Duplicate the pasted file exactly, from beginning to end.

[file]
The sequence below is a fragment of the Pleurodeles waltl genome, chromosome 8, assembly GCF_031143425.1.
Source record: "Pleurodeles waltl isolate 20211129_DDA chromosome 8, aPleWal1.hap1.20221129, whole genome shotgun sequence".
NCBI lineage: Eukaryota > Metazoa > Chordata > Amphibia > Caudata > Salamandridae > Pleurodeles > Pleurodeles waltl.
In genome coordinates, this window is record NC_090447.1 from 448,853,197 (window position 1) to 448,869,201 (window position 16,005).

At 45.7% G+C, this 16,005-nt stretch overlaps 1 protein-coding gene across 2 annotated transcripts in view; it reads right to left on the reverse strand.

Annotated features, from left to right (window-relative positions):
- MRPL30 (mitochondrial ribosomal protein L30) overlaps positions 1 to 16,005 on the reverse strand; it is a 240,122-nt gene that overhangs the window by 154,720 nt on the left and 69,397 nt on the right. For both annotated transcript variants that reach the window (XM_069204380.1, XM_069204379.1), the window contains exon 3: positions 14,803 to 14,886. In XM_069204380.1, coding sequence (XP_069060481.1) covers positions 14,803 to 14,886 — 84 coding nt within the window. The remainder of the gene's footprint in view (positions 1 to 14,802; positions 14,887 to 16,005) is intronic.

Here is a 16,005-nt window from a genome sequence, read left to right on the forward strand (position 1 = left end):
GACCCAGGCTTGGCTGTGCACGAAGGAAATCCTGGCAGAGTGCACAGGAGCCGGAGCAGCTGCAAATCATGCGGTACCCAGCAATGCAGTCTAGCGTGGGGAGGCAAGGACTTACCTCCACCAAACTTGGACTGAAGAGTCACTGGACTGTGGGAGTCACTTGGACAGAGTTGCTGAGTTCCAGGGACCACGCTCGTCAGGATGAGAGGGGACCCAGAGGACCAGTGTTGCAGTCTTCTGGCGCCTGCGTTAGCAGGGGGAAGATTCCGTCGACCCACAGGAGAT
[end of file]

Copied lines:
The sequence below is a fragment of the Pleurodeles waltl genome, chromosome 8, assembly GCF_031143425.1.
Source record: "Pleurodeles waltl isolate 20211129_DDA chromosome 8, aPleWal1.hap1.20221129, whole genome shotgun sequence".
NCBI lineage: Eukaryota > Metazoa > Chordata > Amphibia > Caudata > Salamandridae > Pleurodeles > Pleurodeles waltl.
In genome coordinates, this window is record NC_090447.1 from 448,853,197 (window position 1) to 448,869,201 (window position 16,005).

At 45.7% G+C, this 16,005-nt stretch overlaps 1 protein-coding gene across 2 annotated transcripts in view; it reads right to left on the reverse strand.

Annotated features, from left to right (window-relative positions):
- MRPL30 (mitochondrial ribosomal protein L30) overlaps positions 1 to 16,005 on the reverse strand; it is a 240,122-nt gene that overhangs the window by 154,720 nt on the left and 69,397 nt on the right. For both annotated transcript variants that reach the window (XM_069204380.1, XM_069204379.1), the window contains exon 3: positions 14,803 to 14,886. In XM_069204380.1, coding sequence (XP_069060481.1) covers positions 14,803 to 14,886 — 84 coding nt within the window. The remainder of the gene's footprint in view (positions 1 to 14,802; positions 14,887 to 16,005) is intronic.

Here is a 16,005-nt window from a genome sequence, read left to right on the forward strand (position 1 = left end):
GACCCAGGCTTGGCTGTGCACGAAGGAAATCCTGGCAGAGTGCACAGGAGCCGGAGCAGCTGCAAATCATGCGGTACCCAGCAATGCAGTCTAGCGTGGGGAGGCAAGGACTTACCTCCACCAAACTTGGACTGAAGAGTCACTGGACTGTGGGAGTCACTTGGACAGAGTTGCTGAGTTCCAGGGACCACGCTCGTCAGGATGAGAGGGGACCCAGAGGACCAGTGTTGCAGTCTTCTGGCGCCTGCGTTAGCAGGGGGAAGATTCCGTCGACCCACAGGAGAT